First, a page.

LONDON (Reuters) - Britain said it would extradite Islamist cleric Abu Hamza al-Masri to the United States as soon as possible after the one-eyed radical preacher finally failed in his eight-year battle to avoid deportation.
The Egyptian-born Abu Hamza is accused by Washington of supporting al Qaeda, aiding a kidnapping in Yemen and plotting to open a training camp for militants in the United States.
The 54-year-old also achieved notoriety for praising the September 11, 2001 attacks on the United States and running a mosque in north London which Britain says acted as a hotbed of Islamist radicalism.
On Friday, two judges at the High Court dismissed his request to delay the proceedings in order to allow the cleric, who did not attend the hearing and is being held in a high-security British prison, to undergo a brain scan that his lawyers said would prove he was unfit to be extradited.
"Extradition may proceed immediately," they said in their ruling.
"It is unacceptable that extradition proceedings should take more than a relatively short time, to be measured in months not years," they added.
Four other terrorism suspects also have lost their appeals against extradition to the United States.
All five cases were sent to the High Court after the European Court of Human Rights refused to stop London extraditing them.
Britain's interior ministry would not say when Abu Hamza would be flown to the United States but it was expected to happen very soon. The BBC reported that two U.S. civilian jets, one of them registered to the U.S. Department of Justice, were on the tarmac at an air base in eastern England.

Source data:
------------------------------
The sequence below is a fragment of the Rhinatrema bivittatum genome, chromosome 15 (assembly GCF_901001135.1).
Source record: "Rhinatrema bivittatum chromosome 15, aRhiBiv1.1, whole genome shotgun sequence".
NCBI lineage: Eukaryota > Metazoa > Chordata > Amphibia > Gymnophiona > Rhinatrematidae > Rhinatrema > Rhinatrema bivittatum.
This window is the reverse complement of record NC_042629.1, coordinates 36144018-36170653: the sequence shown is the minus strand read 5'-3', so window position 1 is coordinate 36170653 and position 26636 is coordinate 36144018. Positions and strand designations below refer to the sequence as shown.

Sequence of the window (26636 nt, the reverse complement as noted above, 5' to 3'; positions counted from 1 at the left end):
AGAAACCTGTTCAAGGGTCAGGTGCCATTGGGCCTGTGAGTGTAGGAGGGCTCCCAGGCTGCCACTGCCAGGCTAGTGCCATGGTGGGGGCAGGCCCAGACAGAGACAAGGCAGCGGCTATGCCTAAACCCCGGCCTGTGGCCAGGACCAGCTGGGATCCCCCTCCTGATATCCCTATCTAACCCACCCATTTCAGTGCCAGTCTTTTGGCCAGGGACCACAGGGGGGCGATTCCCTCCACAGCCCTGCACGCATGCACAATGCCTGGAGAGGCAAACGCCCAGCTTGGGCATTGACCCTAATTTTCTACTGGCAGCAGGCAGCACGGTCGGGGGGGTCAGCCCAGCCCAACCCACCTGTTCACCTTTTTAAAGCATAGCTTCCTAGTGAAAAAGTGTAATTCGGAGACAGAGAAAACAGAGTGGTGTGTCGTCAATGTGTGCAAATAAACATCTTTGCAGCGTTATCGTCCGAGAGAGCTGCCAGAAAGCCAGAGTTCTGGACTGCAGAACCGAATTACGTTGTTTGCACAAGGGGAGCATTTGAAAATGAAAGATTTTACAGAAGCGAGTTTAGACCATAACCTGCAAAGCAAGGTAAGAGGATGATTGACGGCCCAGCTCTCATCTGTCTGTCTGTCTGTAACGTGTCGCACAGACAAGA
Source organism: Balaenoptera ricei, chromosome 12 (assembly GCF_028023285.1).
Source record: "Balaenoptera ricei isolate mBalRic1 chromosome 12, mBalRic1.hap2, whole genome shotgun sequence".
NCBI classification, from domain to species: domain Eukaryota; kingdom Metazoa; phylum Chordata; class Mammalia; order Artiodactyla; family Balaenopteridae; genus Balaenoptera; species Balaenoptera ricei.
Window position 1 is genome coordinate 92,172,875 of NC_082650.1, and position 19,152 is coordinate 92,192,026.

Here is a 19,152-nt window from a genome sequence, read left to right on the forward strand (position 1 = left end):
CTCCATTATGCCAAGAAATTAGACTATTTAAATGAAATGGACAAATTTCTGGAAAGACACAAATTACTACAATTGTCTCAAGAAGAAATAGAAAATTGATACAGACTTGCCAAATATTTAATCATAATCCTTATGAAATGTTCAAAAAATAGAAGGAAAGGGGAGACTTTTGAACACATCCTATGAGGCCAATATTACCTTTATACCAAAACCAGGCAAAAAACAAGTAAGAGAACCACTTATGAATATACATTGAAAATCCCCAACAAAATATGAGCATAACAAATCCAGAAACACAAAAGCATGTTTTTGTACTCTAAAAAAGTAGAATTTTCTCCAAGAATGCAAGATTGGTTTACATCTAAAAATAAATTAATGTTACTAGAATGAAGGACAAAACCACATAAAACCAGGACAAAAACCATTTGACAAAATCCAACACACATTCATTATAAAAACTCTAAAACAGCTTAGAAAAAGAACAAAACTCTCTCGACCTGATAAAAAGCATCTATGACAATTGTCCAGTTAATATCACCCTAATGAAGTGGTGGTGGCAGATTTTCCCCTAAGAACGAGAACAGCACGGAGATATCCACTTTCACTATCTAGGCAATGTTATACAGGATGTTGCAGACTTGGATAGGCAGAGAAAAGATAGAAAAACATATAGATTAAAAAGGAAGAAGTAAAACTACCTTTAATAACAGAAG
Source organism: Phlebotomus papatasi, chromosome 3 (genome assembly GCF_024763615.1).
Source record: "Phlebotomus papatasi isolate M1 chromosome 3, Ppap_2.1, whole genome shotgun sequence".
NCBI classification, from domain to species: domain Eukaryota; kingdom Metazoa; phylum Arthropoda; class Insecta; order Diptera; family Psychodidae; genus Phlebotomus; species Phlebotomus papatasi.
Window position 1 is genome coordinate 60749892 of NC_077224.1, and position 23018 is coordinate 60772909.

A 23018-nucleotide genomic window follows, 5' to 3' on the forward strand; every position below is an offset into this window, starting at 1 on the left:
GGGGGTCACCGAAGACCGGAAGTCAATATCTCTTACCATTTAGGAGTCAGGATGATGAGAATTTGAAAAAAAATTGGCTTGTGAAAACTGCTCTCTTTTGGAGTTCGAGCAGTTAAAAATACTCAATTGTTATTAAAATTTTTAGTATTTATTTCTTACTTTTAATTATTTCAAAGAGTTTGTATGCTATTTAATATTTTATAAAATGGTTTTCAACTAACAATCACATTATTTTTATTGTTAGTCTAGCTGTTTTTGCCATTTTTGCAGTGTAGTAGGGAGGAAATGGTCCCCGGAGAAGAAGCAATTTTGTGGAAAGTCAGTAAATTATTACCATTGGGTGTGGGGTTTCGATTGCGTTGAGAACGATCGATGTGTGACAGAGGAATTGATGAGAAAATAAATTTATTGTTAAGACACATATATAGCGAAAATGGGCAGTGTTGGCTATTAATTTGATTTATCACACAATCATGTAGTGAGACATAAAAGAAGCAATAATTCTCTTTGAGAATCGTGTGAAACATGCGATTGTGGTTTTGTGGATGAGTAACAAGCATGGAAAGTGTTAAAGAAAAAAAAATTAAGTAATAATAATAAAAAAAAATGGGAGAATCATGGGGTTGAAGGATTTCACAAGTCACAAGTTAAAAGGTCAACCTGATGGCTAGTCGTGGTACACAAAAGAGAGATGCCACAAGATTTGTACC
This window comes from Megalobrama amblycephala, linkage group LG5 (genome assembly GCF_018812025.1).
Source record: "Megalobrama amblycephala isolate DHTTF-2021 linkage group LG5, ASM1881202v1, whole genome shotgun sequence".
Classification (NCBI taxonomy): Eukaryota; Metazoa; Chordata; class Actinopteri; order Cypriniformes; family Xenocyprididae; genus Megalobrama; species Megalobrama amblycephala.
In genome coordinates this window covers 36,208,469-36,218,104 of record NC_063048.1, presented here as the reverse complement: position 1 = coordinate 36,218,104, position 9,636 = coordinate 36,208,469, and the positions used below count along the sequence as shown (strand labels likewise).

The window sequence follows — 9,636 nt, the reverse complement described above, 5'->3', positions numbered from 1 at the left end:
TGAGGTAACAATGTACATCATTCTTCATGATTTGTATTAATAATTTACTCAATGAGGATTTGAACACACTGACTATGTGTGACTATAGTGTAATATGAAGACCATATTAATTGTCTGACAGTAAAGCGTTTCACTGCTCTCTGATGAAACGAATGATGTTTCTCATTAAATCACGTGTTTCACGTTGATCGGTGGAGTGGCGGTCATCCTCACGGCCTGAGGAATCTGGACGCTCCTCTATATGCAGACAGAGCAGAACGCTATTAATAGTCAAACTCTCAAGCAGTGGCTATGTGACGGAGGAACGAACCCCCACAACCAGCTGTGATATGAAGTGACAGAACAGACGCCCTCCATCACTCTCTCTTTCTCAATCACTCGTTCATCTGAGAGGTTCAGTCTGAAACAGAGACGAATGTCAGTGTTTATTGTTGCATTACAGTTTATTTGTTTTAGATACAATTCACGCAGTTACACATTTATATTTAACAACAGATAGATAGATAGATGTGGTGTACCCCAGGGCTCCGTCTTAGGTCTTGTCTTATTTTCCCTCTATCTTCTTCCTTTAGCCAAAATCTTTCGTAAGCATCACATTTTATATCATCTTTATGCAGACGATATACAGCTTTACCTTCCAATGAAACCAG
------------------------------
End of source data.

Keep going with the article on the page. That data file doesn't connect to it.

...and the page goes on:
"We welcome the Court's decision and are working to extradite these men as quickly as possible," the Home Office said in a brief statement.
The United States seeks Abu Hamza as well as Khalid al-Fawwaz, Adel Abdul Bary, Babar Ahmad and Syed Talha Ahsan to face prosecution in U.S. courts on terrorism charges.
"These individuals are being transferred to the United States," the U.S. embassy said in a statement after the ruling. "These extraditions mark the end of a lengthy process of litigation through the UK courts and the ECHR."
As the judges read out their ruling, a crowd of about 100 people protested outside the London court, shouting "Free Abu Hamza" and holding banners reading "Stop extraditions" and "democracy = hypocrisy."
A fiery anti-Western speaker, Abu Hamza is said to have inspired some of the world's most high-profile militants including Zacarias Moussaoui, one of the September 11 conspirators.
He could now be sent to the ultra-secure "Supermax" prison in the United States with a sentence of more than 100 years.
The cleric was once a preacher at the Finsbury Park Mosque in north London but was later jailed in Britain for inciting murder and racial hatred.
Born Mustafa Kamel Mustafa, he moved to Britain as an engineering student in the 1970s, married a British woman and once worked as a doorman at discos in London.
Abu Hamza, who is famous for wearing a hook in place of his missing right hand, says he lost both hands and an eye while living in Afghanistan in the 1980s while carrying out humanitarian work. The authorities say he was fighting for the Mujahideen against the Soviet Union.
After being held on the U.S. extradition warrant, he was jailed for seven years by a British court in 2006 for inciting Muslims to kill Jews and non-believers, based on extracts of speeches he had given years earlier.
Hamza was indicted by a federal grand jury in new York in April 2004. He was accused of involvement in a 1998 hostage taking in Yemen which resulted in the deaths of four hostages - three Britons and one Australian.
He was also accused of providing material support to al Qaeda by trying to set up a training camp for fighters in Oregon in the United States and of trying to organise support for the Taliban in Afghanistan.
(Additional reporting by Stephen Addison and Alessandra Prentice)
(Writing by Maria Golovnina; Editing by Michael Roddy)